Jonathan Hickman’s X-MEN, and the House that Metaphor Built

The X-Men’s new storyline House of X/Powers of X, which promised to introduce a new era of X-Men stories, has passed its midpoint. While reading this storyline, I’ve been thinking about what drew me to the X-Men years ago and what it means to be a fan of a meaningful story that’s been published by a large media company for decades.

Ever since watching the X-Men: Evolution cartoon show on Saturday mornings, I’ve been a fan of the X-Men and the mutant metaphor has always been a part of what I enjoy about the stories. And it’s not that I only enjoyed the stories that focused on the metaphor. Rather, I enjoyed the combination of stories that focused on the metaphor and those that didn’t.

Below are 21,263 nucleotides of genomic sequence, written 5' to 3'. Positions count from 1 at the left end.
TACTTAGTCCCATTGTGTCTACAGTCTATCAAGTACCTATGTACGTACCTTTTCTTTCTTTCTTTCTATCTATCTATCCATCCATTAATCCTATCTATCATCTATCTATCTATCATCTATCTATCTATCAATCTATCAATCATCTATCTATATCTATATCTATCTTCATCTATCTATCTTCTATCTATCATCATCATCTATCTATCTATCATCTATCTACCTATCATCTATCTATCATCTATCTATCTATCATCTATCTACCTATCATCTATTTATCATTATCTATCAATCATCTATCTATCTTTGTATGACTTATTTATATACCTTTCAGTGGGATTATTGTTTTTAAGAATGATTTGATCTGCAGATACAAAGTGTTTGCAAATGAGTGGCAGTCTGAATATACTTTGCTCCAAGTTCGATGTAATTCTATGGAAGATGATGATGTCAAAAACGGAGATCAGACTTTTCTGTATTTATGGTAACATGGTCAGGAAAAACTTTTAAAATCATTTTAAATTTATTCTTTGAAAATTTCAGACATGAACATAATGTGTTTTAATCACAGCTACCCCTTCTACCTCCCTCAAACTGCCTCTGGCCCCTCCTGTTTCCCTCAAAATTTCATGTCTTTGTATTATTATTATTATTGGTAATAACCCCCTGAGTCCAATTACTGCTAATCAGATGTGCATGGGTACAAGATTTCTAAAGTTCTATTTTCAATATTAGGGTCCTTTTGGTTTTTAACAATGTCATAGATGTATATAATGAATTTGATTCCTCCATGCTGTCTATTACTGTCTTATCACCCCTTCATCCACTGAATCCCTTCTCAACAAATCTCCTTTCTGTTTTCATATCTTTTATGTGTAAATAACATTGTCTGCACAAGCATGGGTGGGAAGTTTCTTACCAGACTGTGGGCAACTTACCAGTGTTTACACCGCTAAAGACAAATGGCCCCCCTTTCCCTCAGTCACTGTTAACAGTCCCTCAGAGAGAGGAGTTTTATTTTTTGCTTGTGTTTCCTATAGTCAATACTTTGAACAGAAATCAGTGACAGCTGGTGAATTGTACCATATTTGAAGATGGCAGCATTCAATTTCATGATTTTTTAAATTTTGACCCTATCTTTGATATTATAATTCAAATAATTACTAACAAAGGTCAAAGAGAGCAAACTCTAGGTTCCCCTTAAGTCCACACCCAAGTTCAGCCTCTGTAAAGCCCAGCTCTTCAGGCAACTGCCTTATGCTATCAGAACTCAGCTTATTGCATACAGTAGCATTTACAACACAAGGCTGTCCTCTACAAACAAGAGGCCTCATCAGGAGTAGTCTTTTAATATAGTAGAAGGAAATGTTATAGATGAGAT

From the stories about discrimination to the stories about the X-Men hanging out, and everything in between, I loved the variety. Importantly, the fact that the X-Men are a demographically diverse group means that the stories have the potential to show the variety of experiences and views that can exist within any group, because no group is a monolith.

Like many fans, especially kid and teenage fans, I had my own hopes for the X-Men (including the potential inclusion of more characters from marginalized demographics) and perhaps had an elevated view based on my own interpretations.

Since my years watching the cartoon show, I’ve gained a newfound love of X-Men stories from the 1970s and 1980s. And yet, despite being a fan of the characters, in the past five years that I’ve been reading monthly comics, I’ve had a challenge in finding a recent flagship X-Men book to enjoy. I get the feeling that I’m not the only X-Men fan who has had this experience, as the X-Men have seemed to be caught in an endless string of random events for some time.